Chucky is coming to TV. Fans were made aware of that a while ago. Back in June, Child's Play creator Don Mancini dropped news of the project. Roughly half a year later, fans are learning more, including how the TV show will honor the movies. Mancini said:
This sounds like a good plan, as room to expand stories is the beauty of television. Don Mancini's comments in his interview on Post Mortem with Mick Garris reflect why that is true. The format of a TV show expanding a franchise is more popular than it has ever been due in part to its ability to bring audiences closer to their favorite characters.
Don Mancini is entirely on the ball about television giving the Child's Play franchise a more expansive playground to explore. It sounds as though fans will be learning more about their favorite characters, including their backstories. That's always a fun thing to get.
Don Mancini also dished some behind-the-scenes details, discussing what it will feel like to collaborate on the upcoming series. Mancini opened up about the difference of working on a feature film versus a television series, saying:
Don Mancini is ready to collaborate! Exploring Child's Play in the television format is going to open a lot of creative doors. It has the potential to dig into some fresh territory. Where it ends up airing will be interesting to follow. Based on what Mancini has shared, the TV series seems like it is still in the early stages.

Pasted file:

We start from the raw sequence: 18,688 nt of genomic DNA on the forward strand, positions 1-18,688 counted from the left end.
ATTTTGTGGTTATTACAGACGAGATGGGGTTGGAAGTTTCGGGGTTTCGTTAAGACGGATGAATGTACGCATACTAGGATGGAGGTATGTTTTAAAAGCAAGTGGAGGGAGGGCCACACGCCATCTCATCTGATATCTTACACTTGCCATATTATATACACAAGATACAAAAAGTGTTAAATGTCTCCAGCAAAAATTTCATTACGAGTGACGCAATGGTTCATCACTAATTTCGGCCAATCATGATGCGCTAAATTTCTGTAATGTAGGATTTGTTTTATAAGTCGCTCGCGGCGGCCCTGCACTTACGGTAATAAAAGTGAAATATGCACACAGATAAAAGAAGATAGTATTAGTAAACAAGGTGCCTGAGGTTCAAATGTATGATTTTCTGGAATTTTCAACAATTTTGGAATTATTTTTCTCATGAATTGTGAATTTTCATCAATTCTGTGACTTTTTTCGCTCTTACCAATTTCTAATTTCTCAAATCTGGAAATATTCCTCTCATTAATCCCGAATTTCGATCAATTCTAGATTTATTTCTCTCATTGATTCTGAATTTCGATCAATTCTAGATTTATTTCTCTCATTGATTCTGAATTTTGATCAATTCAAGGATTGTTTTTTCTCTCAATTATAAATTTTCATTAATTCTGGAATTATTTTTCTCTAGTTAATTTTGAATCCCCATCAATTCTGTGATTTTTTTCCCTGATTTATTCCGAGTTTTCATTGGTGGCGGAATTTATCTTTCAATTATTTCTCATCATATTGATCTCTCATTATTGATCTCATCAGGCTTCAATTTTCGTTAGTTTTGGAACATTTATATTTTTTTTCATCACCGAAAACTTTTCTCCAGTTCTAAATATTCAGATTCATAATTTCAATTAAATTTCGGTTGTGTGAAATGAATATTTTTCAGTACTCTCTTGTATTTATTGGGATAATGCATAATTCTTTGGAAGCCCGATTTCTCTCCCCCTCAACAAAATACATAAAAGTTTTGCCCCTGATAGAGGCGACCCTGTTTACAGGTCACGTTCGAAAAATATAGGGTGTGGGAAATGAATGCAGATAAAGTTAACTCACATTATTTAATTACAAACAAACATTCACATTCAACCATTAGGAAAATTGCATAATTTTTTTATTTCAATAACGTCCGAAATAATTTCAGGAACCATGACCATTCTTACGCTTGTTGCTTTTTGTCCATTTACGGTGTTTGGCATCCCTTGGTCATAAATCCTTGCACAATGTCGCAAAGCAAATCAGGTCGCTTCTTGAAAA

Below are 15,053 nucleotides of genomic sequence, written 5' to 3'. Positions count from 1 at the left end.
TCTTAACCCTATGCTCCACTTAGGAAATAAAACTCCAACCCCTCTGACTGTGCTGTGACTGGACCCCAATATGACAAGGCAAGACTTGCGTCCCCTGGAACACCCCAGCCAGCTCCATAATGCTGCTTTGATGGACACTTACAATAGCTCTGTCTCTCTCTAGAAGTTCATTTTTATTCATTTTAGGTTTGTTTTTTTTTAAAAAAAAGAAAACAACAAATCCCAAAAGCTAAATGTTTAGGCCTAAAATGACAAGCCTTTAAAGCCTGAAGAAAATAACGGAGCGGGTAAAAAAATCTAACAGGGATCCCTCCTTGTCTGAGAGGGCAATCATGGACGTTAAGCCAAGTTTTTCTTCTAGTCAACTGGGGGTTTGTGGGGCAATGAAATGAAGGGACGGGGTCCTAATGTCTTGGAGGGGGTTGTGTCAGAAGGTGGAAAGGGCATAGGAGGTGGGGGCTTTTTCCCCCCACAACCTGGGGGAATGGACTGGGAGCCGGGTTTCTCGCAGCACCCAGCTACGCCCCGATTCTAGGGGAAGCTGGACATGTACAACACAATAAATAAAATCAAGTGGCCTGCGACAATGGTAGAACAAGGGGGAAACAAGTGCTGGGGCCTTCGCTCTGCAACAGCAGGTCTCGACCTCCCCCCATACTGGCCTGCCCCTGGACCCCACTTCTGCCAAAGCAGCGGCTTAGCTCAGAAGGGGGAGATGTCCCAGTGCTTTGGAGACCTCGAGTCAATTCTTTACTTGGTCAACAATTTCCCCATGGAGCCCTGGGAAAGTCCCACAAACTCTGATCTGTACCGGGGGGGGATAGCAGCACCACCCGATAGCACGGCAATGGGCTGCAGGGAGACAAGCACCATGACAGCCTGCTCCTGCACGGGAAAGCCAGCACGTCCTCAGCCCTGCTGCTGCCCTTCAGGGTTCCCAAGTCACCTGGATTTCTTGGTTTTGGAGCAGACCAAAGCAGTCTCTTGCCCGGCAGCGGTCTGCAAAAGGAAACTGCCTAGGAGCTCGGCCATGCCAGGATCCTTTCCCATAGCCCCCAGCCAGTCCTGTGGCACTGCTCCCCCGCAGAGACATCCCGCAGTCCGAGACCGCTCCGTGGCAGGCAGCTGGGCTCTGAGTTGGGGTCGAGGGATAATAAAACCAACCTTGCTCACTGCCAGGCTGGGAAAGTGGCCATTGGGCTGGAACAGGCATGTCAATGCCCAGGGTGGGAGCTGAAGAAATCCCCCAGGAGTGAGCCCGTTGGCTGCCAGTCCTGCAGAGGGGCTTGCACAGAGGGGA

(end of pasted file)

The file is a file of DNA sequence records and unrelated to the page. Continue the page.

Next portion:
More info will inevitably be forthcoming as the series gets further underway. Horror on television has been and remains popular. The genre is currently going strong with Ryan Murphy's anthology, American Horror Story, among others. Bringing in horror fans does not seem to be the Child's Play TV show's central objective.
The series should be a particularly special treat for diehard fans of the long-running film franchise. Sadly for Don Mancini and enthusiasts of the original, the remake will not feature his involvement.
If the movie ends up being a hit at the box office, new fans could be gathering around to watch the originals to see how they compare. It should also vitalize interest in the television show. Don Mancini previously worked on the television adaptation of Hannibal.
It seems like Child's Play is gearing up to do onething along the lines of what Bates Motel did for Psycho: taking the overarching premise and then breaking that down into a character-driven horror drama.